Incognito Market Owner Arrested After FBI Tracked Crypto Transactions

A Taiwanese national has been charged with running Incognito Market, a darknet drug bazaar, and arrested after authorities tracked the platform’s transactions.

The platform has transacted more than $100 million in crypto through selling illegal narcotics such as fentanyl.

Incognito Market Founder Arrested and Charged

On May 18, U.S. authorities arrested Rui-Siang Lin, 23, operating under the pseudonym “Pharoah,” at New York’s John F. Kennedy Airport. According to FBI Assistant Director in Charge James Smith, Lin ran Incognito Market for about four years, was in charge of its operations, including vendors, employees, and customers, and was the primary decision maker.

During this time, Lin gathered millions of dollars in personal profit, and Incognito Market grew to become one of the biggest online narcotics sales platforms. The platform facilitated the buying and selling of drugs such as prescription amphetamines like Adderall, MDMA, LSD, and cocaine using Monero and Bitcoin. In turn, Lin took a 5% cut of every sale as users channeled funds through the platform.

Lin is facing charges including one count of money laundering, one count of engaging in a continuing criminal enterprise, one count of narcotics conspiracy, and one count of conspiracy to sell misbranded and adulterated medication.

According to the FBI, they identified the Incognito Market owner by tracking crypto from the marketplace to an exchange account in his name. FBI task force officer Mark Rubens said the exchange provided Lin’s driver’s license, email, and phone number.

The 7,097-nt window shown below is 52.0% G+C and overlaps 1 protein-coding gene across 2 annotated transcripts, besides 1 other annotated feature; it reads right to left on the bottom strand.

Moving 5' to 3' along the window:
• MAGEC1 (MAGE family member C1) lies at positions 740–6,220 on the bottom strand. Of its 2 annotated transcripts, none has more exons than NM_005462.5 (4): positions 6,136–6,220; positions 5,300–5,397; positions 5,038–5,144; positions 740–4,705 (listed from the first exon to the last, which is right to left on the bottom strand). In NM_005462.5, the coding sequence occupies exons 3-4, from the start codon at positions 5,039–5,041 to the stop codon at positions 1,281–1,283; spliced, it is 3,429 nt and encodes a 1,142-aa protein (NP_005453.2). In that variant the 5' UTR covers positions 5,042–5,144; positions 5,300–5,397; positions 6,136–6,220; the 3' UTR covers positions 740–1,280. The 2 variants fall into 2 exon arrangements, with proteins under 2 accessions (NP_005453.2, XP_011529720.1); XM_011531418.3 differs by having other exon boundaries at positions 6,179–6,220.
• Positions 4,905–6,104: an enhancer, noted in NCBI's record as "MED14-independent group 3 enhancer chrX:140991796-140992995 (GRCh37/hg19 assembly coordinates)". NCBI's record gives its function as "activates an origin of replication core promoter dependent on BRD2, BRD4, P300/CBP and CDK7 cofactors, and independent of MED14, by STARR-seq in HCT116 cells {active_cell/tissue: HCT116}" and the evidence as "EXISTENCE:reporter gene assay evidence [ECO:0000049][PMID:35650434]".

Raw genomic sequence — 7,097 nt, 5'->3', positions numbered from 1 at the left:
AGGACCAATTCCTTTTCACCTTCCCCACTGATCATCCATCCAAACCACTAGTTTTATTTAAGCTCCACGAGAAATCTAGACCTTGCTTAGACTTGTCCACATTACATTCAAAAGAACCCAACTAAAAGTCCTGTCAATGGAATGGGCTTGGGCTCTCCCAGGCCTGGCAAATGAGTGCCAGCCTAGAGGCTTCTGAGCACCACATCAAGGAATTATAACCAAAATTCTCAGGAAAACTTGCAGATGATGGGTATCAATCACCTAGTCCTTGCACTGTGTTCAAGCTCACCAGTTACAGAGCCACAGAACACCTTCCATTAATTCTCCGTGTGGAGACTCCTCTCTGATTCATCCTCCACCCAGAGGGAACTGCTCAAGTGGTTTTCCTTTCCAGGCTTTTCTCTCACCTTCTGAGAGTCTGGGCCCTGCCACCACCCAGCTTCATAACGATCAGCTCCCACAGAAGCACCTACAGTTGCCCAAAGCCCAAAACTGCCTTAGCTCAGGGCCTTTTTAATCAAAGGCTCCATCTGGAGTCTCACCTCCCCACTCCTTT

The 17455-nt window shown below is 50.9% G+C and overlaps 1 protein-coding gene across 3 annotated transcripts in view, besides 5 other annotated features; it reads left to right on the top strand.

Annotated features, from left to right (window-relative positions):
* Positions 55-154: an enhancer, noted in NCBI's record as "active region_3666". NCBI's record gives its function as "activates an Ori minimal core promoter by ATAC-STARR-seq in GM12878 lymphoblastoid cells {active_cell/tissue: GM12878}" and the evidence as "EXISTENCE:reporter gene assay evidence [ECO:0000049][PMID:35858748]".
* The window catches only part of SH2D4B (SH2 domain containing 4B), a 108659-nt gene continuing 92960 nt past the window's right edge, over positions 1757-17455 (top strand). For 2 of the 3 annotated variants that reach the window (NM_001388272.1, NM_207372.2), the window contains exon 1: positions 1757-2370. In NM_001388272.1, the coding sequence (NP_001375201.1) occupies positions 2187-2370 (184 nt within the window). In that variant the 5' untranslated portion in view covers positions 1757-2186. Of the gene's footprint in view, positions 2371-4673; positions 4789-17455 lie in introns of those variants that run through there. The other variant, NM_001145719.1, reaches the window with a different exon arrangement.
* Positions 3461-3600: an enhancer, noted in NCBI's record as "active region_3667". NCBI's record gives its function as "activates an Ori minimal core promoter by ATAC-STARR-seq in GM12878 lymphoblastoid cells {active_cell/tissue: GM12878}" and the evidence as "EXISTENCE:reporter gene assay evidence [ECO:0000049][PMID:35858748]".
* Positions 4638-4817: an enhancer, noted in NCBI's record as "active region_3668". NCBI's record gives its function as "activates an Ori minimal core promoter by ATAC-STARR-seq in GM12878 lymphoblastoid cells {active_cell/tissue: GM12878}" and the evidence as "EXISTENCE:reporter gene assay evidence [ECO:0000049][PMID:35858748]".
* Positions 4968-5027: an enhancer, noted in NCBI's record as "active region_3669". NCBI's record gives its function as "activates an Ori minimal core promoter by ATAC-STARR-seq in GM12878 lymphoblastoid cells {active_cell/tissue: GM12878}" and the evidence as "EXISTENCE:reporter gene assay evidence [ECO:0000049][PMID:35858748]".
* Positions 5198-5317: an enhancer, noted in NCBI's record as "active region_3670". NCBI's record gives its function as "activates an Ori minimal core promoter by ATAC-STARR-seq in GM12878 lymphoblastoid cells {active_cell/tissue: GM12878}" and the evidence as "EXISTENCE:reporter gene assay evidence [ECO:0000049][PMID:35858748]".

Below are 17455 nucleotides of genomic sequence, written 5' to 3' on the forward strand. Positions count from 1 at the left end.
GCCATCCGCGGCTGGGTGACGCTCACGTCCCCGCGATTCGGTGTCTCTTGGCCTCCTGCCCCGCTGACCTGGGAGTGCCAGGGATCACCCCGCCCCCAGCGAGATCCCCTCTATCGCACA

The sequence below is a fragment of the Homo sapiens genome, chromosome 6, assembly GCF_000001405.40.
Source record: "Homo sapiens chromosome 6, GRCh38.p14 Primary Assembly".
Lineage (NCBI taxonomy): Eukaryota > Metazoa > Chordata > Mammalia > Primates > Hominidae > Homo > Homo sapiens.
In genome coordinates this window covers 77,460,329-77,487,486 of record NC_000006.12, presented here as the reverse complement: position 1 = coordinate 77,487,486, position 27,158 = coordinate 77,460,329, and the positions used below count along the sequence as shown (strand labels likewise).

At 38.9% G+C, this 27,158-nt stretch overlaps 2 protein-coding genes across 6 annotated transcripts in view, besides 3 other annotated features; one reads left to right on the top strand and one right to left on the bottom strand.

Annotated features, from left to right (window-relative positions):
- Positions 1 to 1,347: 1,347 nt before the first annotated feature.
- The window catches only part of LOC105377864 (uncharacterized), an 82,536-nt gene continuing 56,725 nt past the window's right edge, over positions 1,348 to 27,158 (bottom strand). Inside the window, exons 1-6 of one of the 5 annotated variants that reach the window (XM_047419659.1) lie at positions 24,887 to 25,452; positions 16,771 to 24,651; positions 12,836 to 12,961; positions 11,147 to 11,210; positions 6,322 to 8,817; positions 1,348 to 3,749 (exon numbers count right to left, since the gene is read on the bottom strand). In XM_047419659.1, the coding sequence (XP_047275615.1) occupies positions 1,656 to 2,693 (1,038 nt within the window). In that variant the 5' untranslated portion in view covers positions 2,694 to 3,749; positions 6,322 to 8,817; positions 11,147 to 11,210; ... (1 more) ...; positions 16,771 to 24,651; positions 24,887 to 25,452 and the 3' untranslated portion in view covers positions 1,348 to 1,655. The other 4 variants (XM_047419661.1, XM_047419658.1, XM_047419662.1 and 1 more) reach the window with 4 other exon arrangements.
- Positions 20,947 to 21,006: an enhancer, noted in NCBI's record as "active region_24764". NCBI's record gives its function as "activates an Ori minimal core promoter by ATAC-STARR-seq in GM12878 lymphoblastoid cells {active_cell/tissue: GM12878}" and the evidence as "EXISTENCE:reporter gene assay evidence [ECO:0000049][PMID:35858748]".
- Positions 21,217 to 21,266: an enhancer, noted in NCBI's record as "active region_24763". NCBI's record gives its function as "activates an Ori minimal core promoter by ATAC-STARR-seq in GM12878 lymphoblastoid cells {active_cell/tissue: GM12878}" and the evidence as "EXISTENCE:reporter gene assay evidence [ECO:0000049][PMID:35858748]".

U.S. Attorney Damian Williams stated on Monday, when Lin appeared in court, that the so-called “dark web” is not a sanctuary for individuals attempting to engage in unlawful activities.

Lin Faces Life Sentence

Incognito Market ceased operations in March after an exit scam left users unable to access their funds. Administrators then reportedly began demanding vendors to pay fees ranging from $100 to $20,000 based on their size to prevent their customer data from being publicly leaked.

Despite the allegations, Lin, who identifies as a crypto developer and enthusiast of privacy coin Monero, disclosed on X that he conducted a four-day workshop on cybercrime and cryptocurrency for 30 police officers at the Saint Lucia Police Academy in early April.

If convicted, Lin is looking at a mandatory life sentence on a criminal enterprise charge. Meanwhile, Ross Ulbricht, the individual behind the Silk Road darknet drug marketplace, faced similar charges and was convicted of the same crime. He received a life sentence in prison.

Notably, the narcotics conspiracy charge Lin faces carries a mandatory minimum sentence of 10 years and a maximum potential sentence of life imprisonment. The other two charges carry a combined maximum sentence of 25 years in prison.

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Written by John Smith

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